The Pong Dam, also known as the Beas Dam, is an earth-fill embankment dam on the Beas River just upstream of Talwara in the state of Himachal Pradesh, India. The purpose of the dam is water storage for irrigation and hydroelectric power generation. As the second phase of the Beas Project, construction on the dam began in 1961 and was completed in 1974. At the time of its completion, the Pong Dam was the tallest of its type in India. The lake created by the dam, Maharana Pratap Sagar, became a renowned bird sanctuary.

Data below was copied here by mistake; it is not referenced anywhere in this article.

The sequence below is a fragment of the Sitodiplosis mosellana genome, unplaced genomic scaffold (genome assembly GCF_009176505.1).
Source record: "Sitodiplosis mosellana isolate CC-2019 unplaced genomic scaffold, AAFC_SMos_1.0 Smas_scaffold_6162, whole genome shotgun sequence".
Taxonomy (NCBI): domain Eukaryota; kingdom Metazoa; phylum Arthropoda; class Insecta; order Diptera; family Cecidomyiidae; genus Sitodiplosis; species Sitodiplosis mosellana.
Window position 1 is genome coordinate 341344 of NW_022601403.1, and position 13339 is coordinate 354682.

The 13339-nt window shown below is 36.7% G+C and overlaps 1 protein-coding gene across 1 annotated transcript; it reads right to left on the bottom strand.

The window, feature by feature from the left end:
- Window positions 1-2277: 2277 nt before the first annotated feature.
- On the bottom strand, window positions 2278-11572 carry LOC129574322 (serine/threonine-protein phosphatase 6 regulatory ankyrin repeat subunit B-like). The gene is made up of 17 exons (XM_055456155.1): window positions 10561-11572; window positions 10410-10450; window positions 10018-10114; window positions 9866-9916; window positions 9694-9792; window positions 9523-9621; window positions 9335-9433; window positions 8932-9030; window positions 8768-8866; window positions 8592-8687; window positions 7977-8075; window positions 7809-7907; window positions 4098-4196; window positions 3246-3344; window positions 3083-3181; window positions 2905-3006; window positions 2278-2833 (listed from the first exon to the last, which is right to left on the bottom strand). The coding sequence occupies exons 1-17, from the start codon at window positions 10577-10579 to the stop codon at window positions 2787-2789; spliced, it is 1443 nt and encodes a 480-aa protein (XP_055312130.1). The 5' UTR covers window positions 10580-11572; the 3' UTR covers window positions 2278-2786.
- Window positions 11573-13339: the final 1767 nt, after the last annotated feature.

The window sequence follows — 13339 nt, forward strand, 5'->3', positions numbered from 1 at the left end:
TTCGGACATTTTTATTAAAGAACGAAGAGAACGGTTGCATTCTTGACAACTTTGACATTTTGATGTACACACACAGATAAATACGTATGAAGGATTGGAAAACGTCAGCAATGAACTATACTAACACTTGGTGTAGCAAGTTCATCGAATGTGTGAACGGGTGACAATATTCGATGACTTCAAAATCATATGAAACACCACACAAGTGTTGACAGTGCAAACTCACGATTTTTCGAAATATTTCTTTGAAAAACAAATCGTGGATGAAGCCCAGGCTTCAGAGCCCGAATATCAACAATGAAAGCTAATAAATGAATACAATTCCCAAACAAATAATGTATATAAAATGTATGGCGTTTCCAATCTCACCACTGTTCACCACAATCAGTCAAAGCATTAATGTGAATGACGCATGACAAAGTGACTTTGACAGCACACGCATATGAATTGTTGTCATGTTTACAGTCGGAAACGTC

The idea for a dam on the Beas at the Pong site was first proposed in 1926 and subsequent surveys of the Indus River and its tributaries were ordered by the Punjab Government in 1927. Interest in the dam declined after the report deemed the project difficult because of flood waters. In 1955, geological and hydrological studies were carried out on the Pong site and an embankment design was recommended. In 1959, extensive studies were carried out and recommended an embankment dam with a gravity section. A final design was issued and construction began in 1961 on the dam which was the second-phase of the Beas Project, the Pandoh Dam 140 km (87 mi) upstream being the first. It was completed in 1974 and the power station was later commissioned between 1978 and 1983. About 150,000 people were displaced by the dam's large reservoir under a poorly planned and executed relocation program.